Email Etiquette

C. David Venture Management, LLC

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A lesson in e-mail etiquette...

No doubt, email is an important business tool.  It is efficient and effective.  However, people have begun to use email in inappropriate ways: it is used to introduce sensitive emotional issues, it is used as a stealth weapon to attack the unsuspecting, and it is used as the “easy way out” of a tough conversation.  Wow, I don’t think that Ray Tomlinson, the inventor of the first email program in 1971, ever thought that email would turn us into a bunch of chickens.

Not to worry, I have some good email etiquette suggestions:

One. If you have a sensitive topic to introduce to someone, speak with them in person.  Once a topic has been properly introduced verbally, email is often an acceptable venue to continue discussions.

Two. If someone fires a heated email at you, do not fire back.  This is known as “flaming.”  A retaliatory strike will only fuel the fire and escalate an already tense situation.  Take a deep breath, relax, and take the time to speak with the person.

Three. If you have to think twice about writing an email because you are uncertain how it will be received, make the decision to speak to the person first.  The spoken language allows for inflection and tone.  It also allows you to redirect mid-conversation to accommodate for the changing mood or response of the receiver.

Four. If you find yourself staring at an unsent email wondering if you have phrased something properly, delete the email and speak with them in person.  Remember, email messages are often received in ways not intended by the sender.  The receiver’s mood will dictate how the email is read.  Given the way we all work, you may as well assume that the reader is busy and stressed.

Five.  Finally, and this is the big one on the email etiquette list, if you can’t say something to someone’s face, don’t say it in an email.  I have seen people, even executives, hide behind the mask of email to convey messages they are too chicken to deliver in person.  Here’s the bottom line: if you don’t have the spine to deliver an important message to someone in person, your license to operate a computer should be revoked.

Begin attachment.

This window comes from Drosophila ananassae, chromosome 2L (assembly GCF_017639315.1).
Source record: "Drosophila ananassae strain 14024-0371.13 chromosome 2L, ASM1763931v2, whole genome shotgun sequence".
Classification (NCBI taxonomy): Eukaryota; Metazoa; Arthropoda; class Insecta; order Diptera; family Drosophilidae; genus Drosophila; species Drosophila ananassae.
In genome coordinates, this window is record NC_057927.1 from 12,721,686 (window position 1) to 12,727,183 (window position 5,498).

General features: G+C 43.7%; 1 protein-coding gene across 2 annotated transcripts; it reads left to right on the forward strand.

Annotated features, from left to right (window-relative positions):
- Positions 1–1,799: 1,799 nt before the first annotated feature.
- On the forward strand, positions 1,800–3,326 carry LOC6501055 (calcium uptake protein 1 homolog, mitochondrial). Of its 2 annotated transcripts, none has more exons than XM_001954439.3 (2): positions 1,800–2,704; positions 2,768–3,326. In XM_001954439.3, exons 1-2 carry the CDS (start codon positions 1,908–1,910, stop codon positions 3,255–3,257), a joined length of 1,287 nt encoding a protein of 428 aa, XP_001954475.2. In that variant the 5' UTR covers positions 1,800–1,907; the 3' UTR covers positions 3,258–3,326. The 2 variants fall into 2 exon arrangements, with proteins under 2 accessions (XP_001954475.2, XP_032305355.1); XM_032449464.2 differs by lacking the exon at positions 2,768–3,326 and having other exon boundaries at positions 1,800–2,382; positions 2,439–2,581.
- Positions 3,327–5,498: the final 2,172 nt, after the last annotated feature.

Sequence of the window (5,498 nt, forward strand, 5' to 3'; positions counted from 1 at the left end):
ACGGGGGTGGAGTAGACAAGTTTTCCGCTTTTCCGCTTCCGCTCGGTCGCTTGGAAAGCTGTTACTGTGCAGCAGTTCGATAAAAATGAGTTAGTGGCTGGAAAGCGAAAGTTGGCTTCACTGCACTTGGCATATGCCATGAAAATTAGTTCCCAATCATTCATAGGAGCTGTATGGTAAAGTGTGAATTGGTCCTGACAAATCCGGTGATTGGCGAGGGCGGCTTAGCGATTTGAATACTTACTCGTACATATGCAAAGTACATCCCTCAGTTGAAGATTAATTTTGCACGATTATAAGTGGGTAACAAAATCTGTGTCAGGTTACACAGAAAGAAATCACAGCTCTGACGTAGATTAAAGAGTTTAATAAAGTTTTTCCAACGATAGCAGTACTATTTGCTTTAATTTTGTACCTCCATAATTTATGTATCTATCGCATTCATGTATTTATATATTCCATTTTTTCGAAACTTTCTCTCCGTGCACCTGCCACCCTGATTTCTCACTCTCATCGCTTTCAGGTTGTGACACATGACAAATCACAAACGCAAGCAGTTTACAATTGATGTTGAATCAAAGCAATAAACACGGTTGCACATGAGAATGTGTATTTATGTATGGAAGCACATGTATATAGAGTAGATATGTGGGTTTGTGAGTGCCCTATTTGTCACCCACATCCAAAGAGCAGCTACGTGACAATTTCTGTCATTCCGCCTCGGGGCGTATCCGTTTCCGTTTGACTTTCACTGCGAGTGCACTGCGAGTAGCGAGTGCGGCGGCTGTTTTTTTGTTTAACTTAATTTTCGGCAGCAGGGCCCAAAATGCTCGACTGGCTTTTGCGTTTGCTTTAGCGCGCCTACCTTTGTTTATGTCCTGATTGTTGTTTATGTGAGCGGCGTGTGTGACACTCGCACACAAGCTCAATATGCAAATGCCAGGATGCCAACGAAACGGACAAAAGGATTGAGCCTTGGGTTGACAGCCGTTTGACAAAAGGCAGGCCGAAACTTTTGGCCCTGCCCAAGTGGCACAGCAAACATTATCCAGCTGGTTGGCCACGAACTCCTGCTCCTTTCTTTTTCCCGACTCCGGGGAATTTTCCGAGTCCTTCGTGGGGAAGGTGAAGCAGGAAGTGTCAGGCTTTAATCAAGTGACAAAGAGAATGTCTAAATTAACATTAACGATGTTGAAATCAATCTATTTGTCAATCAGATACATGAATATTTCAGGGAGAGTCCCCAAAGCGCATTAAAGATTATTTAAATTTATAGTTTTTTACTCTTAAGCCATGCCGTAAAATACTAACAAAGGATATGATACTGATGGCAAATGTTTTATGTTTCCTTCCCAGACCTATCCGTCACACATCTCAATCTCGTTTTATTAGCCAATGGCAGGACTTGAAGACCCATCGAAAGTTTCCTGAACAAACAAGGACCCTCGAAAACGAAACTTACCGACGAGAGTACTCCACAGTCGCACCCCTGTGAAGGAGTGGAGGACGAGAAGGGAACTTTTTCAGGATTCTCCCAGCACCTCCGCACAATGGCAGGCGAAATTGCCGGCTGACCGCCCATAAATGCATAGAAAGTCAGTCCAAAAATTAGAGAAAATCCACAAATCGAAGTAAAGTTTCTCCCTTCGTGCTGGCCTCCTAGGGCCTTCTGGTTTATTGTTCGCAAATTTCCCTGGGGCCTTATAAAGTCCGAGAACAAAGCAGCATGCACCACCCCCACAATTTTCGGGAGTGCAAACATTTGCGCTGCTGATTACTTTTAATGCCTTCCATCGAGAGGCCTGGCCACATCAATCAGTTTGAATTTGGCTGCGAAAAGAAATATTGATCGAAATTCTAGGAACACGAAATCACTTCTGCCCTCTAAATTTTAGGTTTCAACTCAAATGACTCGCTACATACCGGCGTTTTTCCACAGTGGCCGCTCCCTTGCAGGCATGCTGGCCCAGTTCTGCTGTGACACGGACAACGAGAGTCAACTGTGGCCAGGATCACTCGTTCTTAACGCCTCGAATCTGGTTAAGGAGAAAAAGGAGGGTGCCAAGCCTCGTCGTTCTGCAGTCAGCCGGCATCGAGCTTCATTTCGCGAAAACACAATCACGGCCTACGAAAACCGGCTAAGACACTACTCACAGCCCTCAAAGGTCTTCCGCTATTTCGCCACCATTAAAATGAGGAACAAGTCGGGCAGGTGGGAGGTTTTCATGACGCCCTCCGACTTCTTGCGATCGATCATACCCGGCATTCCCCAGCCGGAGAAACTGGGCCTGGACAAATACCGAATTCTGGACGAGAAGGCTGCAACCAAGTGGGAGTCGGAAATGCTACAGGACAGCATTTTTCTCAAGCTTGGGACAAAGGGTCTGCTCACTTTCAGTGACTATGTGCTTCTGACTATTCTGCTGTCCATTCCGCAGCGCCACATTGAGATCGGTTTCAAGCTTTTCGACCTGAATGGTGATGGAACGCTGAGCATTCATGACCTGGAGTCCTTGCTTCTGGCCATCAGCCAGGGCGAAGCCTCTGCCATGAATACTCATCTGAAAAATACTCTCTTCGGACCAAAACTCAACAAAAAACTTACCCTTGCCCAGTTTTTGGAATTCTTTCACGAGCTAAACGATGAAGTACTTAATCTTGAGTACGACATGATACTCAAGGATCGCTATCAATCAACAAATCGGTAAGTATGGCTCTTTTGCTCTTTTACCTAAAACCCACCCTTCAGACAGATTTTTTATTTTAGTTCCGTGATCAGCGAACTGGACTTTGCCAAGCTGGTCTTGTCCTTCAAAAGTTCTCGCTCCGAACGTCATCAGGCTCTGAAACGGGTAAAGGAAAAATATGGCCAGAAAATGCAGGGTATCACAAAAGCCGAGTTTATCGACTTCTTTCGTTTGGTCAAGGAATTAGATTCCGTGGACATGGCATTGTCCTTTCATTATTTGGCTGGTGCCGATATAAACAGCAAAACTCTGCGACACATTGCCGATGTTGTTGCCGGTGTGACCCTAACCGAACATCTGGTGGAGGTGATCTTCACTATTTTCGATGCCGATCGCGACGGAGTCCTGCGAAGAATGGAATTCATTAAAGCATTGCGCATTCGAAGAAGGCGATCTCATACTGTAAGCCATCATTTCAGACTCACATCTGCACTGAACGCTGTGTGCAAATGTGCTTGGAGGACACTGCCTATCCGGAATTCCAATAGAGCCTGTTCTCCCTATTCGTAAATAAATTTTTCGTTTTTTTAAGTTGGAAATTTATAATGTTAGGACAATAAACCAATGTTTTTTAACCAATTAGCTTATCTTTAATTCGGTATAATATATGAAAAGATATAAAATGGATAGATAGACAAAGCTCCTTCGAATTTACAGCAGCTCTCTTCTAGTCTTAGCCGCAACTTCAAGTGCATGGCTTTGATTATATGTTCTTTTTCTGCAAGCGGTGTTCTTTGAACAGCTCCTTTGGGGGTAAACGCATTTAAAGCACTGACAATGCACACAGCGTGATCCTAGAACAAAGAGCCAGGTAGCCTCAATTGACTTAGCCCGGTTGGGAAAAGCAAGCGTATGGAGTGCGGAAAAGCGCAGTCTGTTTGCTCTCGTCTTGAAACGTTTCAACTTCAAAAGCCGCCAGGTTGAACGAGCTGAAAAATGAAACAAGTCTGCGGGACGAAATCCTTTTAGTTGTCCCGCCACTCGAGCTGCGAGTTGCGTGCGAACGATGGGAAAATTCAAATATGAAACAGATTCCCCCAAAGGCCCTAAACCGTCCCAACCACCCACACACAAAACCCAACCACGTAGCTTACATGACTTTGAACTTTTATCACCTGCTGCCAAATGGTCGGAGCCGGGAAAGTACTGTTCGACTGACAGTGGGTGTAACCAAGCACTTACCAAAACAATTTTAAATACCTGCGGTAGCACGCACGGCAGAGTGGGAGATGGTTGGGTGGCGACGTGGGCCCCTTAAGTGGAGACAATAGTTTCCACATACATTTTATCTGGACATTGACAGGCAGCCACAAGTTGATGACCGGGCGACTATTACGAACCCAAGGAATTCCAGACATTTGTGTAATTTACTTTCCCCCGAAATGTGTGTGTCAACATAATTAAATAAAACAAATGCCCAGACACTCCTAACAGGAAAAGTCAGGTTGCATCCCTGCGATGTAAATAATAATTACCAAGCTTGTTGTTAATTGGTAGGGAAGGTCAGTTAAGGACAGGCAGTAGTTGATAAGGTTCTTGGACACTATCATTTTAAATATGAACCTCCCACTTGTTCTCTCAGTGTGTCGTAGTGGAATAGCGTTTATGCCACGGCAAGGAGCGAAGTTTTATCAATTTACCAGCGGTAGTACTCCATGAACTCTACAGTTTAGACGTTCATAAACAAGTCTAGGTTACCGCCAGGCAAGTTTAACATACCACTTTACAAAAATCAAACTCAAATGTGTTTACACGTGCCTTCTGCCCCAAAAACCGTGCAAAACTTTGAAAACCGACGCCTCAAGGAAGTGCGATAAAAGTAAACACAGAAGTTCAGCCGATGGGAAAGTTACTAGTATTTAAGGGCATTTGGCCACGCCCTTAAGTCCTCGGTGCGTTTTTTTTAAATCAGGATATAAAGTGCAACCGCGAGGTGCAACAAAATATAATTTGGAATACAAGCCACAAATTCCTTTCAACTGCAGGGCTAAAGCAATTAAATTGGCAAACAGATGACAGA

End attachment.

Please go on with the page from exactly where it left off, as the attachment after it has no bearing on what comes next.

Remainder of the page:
Whew!  I’ve been waiting to say that for a long time.

I don’t know about you, but sometimes I think that email is an art form that should be left to literary geniuses.

I have also listed below a number of additional email etiquette suggestions for you.

» Additional Email Etiquette Suggestions

Get to the point. Make your message concise and keep your sentences short.  Reading an email is more difficult than reading printed material.  Chances are, if you write a long email it will not get read thoroughly.

Use proper grammar, spelling and punctuation.  Email is not an excuse to abandon the principles we learned in elementary school.  Yes, this is an evolving language and I am not one to stop progress, but, for now, improper use of the language creates a bad impression of you and your company.  You also have to be careful using symbols, :), and other emoticons in the business environment.  Cute isn’t always good.